volume, his full-length portrait, by Romney, of Lady

Holland, in the early days of her married life with Sir

Godfrey Webster. She here appears in fancy dress

as a ' Virgin of the Sun.'
As in the previous volumes, the original spelling and

punctuation of the Journal has not been retained. In

the case of proper names especially, where confusion

might easily arise, alteration has been made, and the

more usually recognised Spanish version, taken from



Arteche and Toreno, &c, has been substituted. A map

of Spain and Portugal has been added, showing the

principal places mentioned in the text, and pointing

out the approximate routes taken by the Hollands by

coloured lines.
August 1910.

Elizabeth, Lady Holland, as a Virgin of the
Sun Frontispiece
From the picture by George Romney in possession of L ord Iveagh.

Map of Spain and Portugal, Illustrating Lady
Holland's Journeys in 1802-5 and 1808-9 at end


l802 - 1805
It was during the early months of 1802 that the Hollands

decided upon a prolonged trip abroad. The continual

illnesses of their eldest boy Charles had become a serious

cause of alarm, and the doctors advised a winter in a foreign

climate (vol. ii. 149). Leaving England in July they went

first to Paris. The party, besides themselves, consisted of

their two boys ; Frederick Howard, Lord Carlisle's sixteen-

year-old son ; his tutor and an intimate friend of the Hollands,

the Rev. Matthew Marsh ; and Mr. Allen, a doctor recom-

mended to them by Lord Lauderdale, afterwards librarian

and a permanent resident at Holland House.
Charles James Fox and his wife were also in the French

capital at this time, accompanied by his secretary Trotter,

General Fitzpatrick, Lord Robert Spencer, and others.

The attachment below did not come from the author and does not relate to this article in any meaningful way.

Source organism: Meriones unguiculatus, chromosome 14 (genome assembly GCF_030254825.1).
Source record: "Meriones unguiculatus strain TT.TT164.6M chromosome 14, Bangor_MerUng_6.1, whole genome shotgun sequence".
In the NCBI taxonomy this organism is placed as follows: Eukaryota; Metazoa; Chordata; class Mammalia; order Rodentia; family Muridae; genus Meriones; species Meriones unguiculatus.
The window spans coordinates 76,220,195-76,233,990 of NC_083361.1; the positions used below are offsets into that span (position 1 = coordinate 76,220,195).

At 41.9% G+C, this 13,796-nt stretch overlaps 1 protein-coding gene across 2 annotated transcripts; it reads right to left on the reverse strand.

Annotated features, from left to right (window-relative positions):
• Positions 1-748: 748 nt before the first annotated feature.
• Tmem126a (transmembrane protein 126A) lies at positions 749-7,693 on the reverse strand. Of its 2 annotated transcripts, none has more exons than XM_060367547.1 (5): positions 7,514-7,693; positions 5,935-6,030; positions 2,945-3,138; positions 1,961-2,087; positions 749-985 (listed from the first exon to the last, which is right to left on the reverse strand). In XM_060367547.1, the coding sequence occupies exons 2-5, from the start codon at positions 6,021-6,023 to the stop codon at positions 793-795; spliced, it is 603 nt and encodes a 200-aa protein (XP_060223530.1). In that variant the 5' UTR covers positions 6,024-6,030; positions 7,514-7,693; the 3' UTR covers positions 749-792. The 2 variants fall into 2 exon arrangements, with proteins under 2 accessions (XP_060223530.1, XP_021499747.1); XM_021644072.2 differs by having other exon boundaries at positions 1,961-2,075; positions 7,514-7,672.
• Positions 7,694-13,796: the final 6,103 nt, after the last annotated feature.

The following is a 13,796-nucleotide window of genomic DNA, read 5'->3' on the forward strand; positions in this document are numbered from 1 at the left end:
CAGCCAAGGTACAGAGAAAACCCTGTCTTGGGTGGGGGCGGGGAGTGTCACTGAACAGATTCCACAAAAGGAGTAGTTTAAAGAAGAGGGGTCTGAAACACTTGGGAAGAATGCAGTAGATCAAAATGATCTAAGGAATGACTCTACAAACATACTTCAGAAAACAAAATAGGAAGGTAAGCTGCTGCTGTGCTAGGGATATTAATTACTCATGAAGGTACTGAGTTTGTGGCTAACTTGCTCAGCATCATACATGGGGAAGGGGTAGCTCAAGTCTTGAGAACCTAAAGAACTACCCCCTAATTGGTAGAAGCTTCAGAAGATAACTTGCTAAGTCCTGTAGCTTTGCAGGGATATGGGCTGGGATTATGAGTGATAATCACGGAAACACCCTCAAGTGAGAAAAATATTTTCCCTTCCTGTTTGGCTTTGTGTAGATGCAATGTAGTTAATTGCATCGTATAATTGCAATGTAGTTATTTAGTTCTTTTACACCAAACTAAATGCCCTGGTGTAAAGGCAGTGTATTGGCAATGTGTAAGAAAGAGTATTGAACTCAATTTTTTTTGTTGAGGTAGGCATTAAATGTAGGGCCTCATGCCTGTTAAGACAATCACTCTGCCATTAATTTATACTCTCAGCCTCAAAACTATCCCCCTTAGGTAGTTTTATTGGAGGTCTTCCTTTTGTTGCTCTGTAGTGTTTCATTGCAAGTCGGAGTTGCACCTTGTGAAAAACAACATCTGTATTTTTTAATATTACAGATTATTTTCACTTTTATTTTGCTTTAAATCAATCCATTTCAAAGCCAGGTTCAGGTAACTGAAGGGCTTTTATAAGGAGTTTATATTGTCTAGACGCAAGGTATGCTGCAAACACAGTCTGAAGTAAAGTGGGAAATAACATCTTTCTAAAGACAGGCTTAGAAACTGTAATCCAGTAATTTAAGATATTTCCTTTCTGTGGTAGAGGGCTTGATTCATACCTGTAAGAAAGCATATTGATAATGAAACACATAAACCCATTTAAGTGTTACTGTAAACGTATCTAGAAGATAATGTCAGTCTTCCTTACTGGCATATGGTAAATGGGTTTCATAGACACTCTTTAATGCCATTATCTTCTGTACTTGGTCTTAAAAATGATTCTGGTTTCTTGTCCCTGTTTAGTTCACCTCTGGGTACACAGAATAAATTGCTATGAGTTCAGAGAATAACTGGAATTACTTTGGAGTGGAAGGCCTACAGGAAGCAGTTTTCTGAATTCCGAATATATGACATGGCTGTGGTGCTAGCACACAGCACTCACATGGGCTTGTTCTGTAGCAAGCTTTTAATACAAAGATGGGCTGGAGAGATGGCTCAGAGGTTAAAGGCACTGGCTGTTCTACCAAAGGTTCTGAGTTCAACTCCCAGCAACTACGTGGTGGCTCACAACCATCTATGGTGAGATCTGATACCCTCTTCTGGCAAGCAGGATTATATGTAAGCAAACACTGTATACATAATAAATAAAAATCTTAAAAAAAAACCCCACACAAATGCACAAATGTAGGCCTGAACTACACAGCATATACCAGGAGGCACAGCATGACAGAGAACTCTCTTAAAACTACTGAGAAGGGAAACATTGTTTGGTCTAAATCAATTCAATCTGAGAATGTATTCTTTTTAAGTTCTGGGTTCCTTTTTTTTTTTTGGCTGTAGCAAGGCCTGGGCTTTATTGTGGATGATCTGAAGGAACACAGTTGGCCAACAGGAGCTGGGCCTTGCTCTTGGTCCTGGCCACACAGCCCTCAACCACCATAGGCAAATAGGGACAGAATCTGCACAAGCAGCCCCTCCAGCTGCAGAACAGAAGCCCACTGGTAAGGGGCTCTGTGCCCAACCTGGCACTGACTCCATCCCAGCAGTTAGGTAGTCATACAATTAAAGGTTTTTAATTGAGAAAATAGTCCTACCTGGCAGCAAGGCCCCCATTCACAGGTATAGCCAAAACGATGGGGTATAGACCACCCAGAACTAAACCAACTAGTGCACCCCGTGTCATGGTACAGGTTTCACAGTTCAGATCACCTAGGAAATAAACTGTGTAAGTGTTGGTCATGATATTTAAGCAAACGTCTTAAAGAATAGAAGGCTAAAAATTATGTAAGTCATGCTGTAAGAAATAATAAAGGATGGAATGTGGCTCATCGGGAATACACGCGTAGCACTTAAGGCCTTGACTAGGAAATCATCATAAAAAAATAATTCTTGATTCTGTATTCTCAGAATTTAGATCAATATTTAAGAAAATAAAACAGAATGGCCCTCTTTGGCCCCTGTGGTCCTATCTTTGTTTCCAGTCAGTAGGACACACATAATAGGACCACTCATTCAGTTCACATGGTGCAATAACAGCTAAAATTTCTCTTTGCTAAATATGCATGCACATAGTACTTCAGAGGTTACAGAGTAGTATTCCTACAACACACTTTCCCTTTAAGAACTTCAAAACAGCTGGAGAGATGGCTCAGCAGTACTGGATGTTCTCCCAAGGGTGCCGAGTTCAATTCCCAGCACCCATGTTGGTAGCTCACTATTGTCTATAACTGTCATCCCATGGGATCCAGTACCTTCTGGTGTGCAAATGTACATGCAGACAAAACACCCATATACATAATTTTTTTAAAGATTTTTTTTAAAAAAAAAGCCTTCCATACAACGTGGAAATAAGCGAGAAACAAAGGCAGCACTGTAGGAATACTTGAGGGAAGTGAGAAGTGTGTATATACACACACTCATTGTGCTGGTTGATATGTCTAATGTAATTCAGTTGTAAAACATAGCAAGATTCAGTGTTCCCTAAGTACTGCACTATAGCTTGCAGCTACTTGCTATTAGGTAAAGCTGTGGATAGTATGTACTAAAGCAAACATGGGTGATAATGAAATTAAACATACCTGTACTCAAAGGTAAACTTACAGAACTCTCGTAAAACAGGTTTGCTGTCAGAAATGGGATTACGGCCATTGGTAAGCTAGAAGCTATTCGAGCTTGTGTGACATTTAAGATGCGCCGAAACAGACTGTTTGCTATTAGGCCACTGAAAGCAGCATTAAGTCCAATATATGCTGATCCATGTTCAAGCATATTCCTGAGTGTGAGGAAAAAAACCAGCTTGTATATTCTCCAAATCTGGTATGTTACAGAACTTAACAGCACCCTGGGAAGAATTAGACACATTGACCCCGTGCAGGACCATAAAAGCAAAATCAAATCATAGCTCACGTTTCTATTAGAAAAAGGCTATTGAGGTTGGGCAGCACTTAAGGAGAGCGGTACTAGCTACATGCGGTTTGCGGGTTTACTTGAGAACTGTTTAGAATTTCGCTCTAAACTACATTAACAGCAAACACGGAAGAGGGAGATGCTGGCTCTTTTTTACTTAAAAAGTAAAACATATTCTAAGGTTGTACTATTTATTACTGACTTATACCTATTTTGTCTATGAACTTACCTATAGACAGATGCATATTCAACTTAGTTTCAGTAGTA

Both parties were much feted during their stay, and it was not

until September 20 that the Hollands and their retinue left

Paris en route for Spain. After a short tour among the castles

on the Loire they travelled south to Bordeaux. From thence

they took the road to Toulouse, and onward by Narbonne

and Perpignan to cross the north-eastern frontier of Spain

on the high road to Barcelona. They entered Spain on

November 7, 1802.
The destinies of that country were at this time again in

the hands of Manuel Godoy, Duke of Alcudia, the favourite

of Maria Luisa and her brainless husband Charles IV. The

Prince of the Peace, for by that name Godoy was best known,

had become chief minister of the state in 1792. In com-

pliance with the wishes of the King, war was declared against

France at the time of his cousin Louis XVFs death. The

neighbouring provinces of Rousillon and Catalonia were

the chief sufferers in a struggle which resulted in disaster

to the Spaniards. Peace was signed in July 1795, and a

month later Spain found herself in alliance with the regicide

government of France and at war with England. The

British fleets were too strong for the Spaniards, while times

without number the latter found their various interests

sacrificed to those of their more northern ally. The indigna-

tion of the nation against the responsible minister at last

boiled over, and his fall came about in March 1798, although

he appears never to have ^st the confidence of the King.

Saavedra and Urquijo successively took up the burden of

office, only passively to submit to further indignities at the

hands of France, and to deliver themselves securely fettered

into the power of the First Consul.